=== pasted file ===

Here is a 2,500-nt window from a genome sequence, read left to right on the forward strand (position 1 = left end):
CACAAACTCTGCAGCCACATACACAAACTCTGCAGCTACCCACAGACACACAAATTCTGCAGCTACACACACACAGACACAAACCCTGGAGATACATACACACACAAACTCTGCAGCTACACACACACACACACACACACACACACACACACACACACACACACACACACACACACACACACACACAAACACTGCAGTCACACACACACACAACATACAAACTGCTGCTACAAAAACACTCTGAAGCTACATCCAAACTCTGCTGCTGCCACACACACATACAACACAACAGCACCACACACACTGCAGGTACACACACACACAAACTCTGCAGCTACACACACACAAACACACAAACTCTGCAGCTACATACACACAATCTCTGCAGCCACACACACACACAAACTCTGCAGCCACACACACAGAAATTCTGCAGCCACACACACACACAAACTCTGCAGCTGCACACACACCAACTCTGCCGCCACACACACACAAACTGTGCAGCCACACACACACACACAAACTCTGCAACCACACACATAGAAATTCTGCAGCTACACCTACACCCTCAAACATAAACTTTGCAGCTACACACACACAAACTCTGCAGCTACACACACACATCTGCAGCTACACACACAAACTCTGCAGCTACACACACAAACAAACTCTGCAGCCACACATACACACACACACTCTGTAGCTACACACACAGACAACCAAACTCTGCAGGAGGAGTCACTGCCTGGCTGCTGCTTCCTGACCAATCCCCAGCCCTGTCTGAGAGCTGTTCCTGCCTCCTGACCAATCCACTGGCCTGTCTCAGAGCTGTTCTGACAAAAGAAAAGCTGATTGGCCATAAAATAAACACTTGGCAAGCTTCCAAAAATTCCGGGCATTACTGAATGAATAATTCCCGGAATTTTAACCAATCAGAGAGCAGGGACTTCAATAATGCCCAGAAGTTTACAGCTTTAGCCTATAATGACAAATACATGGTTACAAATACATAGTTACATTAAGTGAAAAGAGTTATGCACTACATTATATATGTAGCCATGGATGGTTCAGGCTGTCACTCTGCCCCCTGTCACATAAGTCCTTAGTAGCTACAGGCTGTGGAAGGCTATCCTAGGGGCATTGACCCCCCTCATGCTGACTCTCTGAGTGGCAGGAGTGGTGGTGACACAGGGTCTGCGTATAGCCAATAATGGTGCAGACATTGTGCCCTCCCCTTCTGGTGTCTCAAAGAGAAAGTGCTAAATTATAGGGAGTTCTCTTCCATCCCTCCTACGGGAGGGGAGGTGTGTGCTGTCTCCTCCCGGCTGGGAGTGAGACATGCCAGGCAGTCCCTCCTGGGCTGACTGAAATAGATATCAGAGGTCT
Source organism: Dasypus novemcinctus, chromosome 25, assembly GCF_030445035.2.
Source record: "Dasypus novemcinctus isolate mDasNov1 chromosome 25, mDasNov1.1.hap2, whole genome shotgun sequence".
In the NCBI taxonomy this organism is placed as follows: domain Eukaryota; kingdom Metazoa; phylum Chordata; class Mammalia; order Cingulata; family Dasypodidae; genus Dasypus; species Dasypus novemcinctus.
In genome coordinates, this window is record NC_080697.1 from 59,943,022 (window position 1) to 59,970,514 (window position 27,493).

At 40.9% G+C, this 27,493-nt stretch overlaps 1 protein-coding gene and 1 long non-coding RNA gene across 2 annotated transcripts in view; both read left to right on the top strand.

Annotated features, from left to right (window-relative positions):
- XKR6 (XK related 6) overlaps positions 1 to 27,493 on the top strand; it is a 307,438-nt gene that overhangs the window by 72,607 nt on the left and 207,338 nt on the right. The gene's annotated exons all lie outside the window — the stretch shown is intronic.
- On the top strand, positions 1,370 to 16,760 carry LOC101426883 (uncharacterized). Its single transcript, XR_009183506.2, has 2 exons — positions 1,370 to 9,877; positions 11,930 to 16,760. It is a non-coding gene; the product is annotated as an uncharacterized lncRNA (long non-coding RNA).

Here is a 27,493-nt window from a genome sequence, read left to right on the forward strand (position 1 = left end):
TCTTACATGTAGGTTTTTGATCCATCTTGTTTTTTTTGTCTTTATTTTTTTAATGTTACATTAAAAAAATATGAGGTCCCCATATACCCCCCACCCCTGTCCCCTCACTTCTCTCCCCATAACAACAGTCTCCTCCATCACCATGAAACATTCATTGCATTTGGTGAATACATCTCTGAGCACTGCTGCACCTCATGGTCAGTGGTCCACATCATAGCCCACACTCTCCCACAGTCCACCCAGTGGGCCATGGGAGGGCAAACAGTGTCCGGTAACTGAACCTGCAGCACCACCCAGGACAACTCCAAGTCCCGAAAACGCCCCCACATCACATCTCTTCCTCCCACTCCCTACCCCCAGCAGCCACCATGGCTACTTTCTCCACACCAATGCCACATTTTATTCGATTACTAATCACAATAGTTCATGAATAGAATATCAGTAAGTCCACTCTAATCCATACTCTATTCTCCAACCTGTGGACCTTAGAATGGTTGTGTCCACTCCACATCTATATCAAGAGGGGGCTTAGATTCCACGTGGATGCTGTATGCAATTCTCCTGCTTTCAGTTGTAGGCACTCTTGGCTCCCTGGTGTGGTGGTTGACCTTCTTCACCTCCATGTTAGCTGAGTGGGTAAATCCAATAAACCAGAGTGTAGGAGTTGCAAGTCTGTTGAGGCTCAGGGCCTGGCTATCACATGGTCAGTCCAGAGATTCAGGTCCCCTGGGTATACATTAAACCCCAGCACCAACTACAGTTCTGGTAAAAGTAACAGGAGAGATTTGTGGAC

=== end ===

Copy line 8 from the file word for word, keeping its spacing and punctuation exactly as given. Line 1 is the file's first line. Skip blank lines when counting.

Annotated features, from left to right (window-relative positions):